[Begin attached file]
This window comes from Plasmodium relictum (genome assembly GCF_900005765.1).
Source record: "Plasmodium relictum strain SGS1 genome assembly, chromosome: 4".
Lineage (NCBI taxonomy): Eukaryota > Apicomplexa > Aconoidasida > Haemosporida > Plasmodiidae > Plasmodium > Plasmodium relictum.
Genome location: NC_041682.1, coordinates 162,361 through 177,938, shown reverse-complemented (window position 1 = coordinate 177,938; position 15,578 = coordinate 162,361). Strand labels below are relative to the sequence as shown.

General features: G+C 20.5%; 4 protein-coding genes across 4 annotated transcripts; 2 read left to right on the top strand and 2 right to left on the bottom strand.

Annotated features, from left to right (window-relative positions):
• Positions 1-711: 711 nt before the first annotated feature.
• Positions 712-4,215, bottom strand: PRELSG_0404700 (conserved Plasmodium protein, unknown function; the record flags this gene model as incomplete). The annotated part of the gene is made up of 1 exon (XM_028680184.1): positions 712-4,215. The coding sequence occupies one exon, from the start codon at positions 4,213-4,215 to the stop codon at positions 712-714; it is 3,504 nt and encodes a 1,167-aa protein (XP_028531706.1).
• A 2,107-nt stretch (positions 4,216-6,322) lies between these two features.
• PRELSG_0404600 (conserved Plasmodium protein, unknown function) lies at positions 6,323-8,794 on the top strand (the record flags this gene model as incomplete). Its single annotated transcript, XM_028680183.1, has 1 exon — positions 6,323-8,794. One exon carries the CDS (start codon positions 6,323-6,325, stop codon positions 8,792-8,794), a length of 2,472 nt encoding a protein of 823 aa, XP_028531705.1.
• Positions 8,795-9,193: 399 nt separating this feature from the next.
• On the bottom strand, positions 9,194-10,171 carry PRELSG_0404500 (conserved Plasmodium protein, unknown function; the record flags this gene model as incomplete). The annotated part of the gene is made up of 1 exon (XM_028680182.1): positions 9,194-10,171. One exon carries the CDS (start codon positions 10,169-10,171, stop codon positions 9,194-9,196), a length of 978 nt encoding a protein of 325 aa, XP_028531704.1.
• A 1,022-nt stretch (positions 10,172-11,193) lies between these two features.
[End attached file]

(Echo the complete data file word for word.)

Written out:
This window comes from Plasmodium relictum (genome assembly GCF_900005765.1).
Source record: "Plasmodium relictum strain SGS1 genome assembly, chromosome: 4".
Lineage (NCBI taxonomy): Eukaryota > Apicomplexa > Aconoidasida > Haemosporida > Plasmodiidae > Plasmodium > Plasmodium relictum.
Genome location: NC_041682.1, coordinates 162,361 through 177,938, shown reverse-complemented (window position 1 = coordinate 177,938; position 15,578 = coordinate 162,361). Strand labels below are relative to the sequence as shown.

General features: G+C 20.5%; 4 protein-coding genes across 4 annotated transcripts; 2 read left to right on the top strand and 2 right to left on the bottom strand.

Annotated features, from left to right (window-relative positions):
• Positions 1-711: 711 nt before the first annotated feature.
• Positions 712-4,215, bottom strand: PRELSG_0404700 (conserved Plasmodium protein, unknown function; the record flags this gene model as incomplete). The annotated part of the gene is made up of 1 exon (XM_028680184.1): positions 712-4,215. The coding sequence occupies one exon, from the start codon at positions 4,213-4,215 to the stop codon at positions 712-714; it is 3,504 nt and encodes a 1,167-aa protein (XP_028531706.1).
• A 2,107-nt stretch (positions 4,216-6,322) lies between these two features.
• PRELSG_0404600 (conserved Plasmodium protein, unknown function) lies at positions 6,323-8,794 on the top strand (the record flags this gene model as incomplete). Its single annotated transcript, XM_028680183.1, has 1 exon — positions 6,323-8,794. One exon carries the CDS (start codon positions 6,323-6,325, stop codon positions 8,792-8,794), a length of 2,472 nt encoding a protein of 823 aa, XP_028531705.1.
• Positions 8,795-9,193: 399 nt separating this feature from the next.
• On the bottom strand, positions 9,194-10,171 carry PRELSG_0404500 (conserved Plasmodium protein, unknown function; the record flags this gene model as incomplete). The annotated part of the gene is made up of 1 exon (XM_028680182.1): positions 9,194-10,171. One exon carries the CDS (start codon positions 10,169-10,171, stop codon positions 9,194-9,196), a length of 978 nt encoding a protein of 325 aa, XP_028531704.1.
• A 1,022-nt stretch (positions 10,172-11,193) lies between these two features.